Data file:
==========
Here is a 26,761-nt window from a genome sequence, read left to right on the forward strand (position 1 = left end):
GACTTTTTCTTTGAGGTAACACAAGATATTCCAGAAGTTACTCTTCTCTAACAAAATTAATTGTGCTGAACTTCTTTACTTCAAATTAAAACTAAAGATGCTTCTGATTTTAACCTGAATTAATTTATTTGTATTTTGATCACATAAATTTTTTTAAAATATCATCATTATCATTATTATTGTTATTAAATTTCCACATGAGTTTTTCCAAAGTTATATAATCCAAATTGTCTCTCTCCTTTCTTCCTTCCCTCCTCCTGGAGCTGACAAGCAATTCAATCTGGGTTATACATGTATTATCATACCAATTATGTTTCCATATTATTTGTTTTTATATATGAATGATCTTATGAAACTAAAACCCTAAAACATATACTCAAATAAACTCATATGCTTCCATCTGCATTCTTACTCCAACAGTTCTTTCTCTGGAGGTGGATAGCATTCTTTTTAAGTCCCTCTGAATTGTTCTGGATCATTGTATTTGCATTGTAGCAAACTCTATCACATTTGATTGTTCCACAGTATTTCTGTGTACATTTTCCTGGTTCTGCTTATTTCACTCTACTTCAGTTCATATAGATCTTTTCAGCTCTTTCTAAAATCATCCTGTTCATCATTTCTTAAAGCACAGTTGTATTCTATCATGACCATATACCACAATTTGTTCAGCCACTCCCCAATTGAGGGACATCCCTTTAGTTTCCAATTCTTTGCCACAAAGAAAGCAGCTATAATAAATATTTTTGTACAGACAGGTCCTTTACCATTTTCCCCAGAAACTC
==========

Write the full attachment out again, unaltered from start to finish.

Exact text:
Here is a 26,761-nt window from a genome sequence, read left to right on the forward strand (position 1 = left end):
GACTTTTTCTTTGAGGTAACACAAGATATTCCAGAAGTTACTCTTCTCTAACAAAATTAATTGTGCTGAACTTCTTTACTTCAAATTAAAACTAAAGATGCTTCTGATTTTAACCTGAATTAATTTATTTGTATTTTGATCACATAAATTTTTTTAAAATATCATCATTATCATTATTATTGTTATTAAATTTCCACATGAGTTTTTCCAAAGTTATATAATCCAAATTGTCTCTCTCCTTTCTTCCTTCCCTCCTCCTGGAGCTGACAAGCAATTCAATCTGGGTTATACATGTATTATCATACCAATTATGTTTCCATATTATTTGTTTTTATATATGAATGATCTTATGAAACTAAAACCCTAAAACATATACTCAAATAAACTCATATGCTTCCATCTGCATTCTTACTCCAACAGTTCTTTCTCTGGAGGTGGATAGCATTCTTTTTAAGTCCCTCTGAATTGTTCTGGATCATTGTATTTGCATTGTAGCAAACTCTATCACATTTGATTGTTCCACAGTATTTCTGTGTACATTTTCCTGGTTCTGCTTATTTCACTCTACTTCAGTTCATATAGATCTTTTCAGCTCTTTCTAAAATCATCCTGTTCATCATTTCTTAAAGCACAGTTGTATTCTATCATGACCATATACCACAATTTGTTCAGCCACTCCCCAATTGAGGGACATCCCTTTAGTTTCCAATTCTTTGCCACAAAGAAAGCAGCTATAATAAATATTTTTGTACAGACAGGTCCTTTACCATTTTCCCCAGAAACTC